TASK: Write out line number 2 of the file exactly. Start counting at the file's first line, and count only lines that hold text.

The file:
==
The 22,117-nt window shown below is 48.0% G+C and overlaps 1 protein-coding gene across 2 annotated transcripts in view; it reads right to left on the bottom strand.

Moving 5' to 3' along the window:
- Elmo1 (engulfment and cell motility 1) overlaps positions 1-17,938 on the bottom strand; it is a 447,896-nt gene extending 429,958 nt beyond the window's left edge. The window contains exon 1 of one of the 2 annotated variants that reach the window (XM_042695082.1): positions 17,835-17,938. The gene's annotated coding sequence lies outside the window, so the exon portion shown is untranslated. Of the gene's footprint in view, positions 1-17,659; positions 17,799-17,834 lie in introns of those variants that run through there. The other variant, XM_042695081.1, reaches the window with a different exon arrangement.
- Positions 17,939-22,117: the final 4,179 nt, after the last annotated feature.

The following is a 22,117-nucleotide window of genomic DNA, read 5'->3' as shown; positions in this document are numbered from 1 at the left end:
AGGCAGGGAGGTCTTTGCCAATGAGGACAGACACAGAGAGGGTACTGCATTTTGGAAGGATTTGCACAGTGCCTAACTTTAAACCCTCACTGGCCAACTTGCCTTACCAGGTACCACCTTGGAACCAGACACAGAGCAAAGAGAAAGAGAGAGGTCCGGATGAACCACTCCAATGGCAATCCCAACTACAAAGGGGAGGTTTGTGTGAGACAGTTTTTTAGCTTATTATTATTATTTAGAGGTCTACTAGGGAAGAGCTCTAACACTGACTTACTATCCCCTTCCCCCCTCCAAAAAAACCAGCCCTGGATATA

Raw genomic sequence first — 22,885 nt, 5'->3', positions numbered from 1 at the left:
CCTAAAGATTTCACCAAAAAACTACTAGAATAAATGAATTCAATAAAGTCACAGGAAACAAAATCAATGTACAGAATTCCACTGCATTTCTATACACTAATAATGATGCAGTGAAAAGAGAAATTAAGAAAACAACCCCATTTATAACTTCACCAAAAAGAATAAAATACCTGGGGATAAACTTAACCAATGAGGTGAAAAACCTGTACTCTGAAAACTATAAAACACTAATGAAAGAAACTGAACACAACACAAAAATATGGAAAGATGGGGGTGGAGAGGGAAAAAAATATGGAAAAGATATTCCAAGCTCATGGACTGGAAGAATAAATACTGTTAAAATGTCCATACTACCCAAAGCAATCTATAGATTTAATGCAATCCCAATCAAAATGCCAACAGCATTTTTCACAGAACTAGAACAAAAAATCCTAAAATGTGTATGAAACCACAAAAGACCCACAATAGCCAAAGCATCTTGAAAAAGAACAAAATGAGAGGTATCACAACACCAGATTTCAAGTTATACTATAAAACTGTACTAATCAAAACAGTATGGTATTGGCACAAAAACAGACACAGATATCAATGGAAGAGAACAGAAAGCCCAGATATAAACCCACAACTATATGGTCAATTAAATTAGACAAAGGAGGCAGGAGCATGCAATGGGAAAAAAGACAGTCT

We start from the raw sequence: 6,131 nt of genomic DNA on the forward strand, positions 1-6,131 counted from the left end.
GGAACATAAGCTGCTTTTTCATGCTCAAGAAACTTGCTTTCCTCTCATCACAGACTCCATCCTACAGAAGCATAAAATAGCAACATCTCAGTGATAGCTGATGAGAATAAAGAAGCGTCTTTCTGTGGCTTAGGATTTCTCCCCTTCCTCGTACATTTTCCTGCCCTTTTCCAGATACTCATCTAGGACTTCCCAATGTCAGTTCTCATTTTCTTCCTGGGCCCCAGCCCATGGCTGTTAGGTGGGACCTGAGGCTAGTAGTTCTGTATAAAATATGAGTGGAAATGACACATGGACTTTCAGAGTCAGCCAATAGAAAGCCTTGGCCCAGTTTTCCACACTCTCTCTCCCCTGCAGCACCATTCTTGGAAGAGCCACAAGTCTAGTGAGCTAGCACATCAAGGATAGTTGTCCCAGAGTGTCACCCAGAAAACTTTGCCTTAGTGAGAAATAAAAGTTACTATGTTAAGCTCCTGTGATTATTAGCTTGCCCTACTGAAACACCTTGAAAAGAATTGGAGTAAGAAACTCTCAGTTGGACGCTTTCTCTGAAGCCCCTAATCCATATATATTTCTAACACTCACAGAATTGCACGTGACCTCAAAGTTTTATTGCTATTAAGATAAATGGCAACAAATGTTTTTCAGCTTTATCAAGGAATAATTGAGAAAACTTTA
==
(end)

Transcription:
Moving 5' to 3' along the window: